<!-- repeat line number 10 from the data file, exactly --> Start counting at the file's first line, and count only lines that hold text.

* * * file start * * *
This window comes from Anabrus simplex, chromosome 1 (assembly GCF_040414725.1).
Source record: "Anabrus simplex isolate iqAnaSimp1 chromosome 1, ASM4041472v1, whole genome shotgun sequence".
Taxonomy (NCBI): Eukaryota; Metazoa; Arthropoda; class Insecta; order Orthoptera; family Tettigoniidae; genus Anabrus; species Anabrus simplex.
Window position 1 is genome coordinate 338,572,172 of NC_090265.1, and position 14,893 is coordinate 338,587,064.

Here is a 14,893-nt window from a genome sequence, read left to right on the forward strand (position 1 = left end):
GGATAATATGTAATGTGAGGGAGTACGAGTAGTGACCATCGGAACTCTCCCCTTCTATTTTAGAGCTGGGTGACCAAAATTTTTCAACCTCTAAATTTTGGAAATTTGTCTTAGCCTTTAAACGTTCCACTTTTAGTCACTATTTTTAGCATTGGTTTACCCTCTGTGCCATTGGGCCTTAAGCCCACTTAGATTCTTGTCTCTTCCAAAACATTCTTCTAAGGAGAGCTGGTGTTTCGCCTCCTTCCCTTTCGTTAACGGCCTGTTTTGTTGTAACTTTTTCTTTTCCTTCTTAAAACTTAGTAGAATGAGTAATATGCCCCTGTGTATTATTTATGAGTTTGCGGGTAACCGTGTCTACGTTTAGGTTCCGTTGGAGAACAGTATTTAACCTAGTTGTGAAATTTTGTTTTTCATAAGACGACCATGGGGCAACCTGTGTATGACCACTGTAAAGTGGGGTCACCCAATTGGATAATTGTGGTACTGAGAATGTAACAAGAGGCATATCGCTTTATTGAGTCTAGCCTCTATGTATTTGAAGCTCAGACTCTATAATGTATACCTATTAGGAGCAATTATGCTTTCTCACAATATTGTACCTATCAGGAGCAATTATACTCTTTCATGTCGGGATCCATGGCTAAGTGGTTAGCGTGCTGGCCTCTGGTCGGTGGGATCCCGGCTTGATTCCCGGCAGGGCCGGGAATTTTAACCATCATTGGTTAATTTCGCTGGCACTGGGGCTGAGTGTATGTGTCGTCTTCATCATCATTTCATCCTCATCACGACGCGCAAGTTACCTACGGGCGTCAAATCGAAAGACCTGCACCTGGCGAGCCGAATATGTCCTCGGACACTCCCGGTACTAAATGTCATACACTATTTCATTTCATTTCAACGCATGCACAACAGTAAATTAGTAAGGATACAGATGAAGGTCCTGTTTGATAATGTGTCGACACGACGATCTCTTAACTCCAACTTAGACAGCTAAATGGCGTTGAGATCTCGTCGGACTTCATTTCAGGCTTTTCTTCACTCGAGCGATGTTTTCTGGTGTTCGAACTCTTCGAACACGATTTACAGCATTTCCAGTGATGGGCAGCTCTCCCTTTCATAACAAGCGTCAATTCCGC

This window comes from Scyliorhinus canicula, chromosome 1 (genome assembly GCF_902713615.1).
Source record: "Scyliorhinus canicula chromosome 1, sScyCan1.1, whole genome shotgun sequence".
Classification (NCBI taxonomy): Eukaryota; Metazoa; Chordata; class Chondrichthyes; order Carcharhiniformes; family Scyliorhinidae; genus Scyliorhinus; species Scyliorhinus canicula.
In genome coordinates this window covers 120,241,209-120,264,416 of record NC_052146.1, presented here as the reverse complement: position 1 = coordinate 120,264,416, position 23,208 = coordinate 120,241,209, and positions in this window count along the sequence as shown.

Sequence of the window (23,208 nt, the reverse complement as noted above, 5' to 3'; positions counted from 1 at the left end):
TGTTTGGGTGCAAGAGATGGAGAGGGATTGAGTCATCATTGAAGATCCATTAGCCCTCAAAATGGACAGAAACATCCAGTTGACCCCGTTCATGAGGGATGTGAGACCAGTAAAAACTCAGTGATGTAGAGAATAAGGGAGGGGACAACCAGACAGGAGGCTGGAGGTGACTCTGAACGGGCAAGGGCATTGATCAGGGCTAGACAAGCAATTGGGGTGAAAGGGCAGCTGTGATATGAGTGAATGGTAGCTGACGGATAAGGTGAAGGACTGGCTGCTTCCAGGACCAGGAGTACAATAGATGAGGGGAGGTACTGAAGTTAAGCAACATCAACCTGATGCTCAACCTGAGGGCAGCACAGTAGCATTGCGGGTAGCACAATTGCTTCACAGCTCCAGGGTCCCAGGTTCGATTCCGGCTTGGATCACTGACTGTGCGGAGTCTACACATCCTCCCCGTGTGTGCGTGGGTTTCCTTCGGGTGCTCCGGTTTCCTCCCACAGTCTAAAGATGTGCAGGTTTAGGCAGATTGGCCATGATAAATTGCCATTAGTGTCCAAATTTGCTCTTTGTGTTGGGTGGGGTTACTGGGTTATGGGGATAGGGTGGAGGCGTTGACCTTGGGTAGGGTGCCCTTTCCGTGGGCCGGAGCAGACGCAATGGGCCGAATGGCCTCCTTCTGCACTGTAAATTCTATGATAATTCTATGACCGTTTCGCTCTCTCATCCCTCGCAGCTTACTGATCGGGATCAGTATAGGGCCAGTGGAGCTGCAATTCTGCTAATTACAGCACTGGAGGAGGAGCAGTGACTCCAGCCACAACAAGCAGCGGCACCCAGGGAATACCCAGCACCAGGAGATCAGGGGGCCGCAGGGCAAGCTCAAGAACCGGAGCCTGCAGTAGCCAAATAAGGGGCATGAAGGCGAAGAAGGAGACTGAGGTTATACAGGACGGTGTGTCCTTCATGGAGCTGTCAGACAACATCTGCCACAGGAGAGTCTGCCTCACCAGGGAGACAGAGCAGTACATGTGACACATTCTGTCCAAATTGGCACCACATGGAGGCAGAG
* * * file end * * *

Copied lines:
In genome coordinates this window covers 120,241,209-120,264,416 of record NC_052146.1, presented here as the reverse complement: position 1 = coordinate 120,264,416, position 23,208 = coordinate 120,241,209, and positions in this window count along the sequence as shown.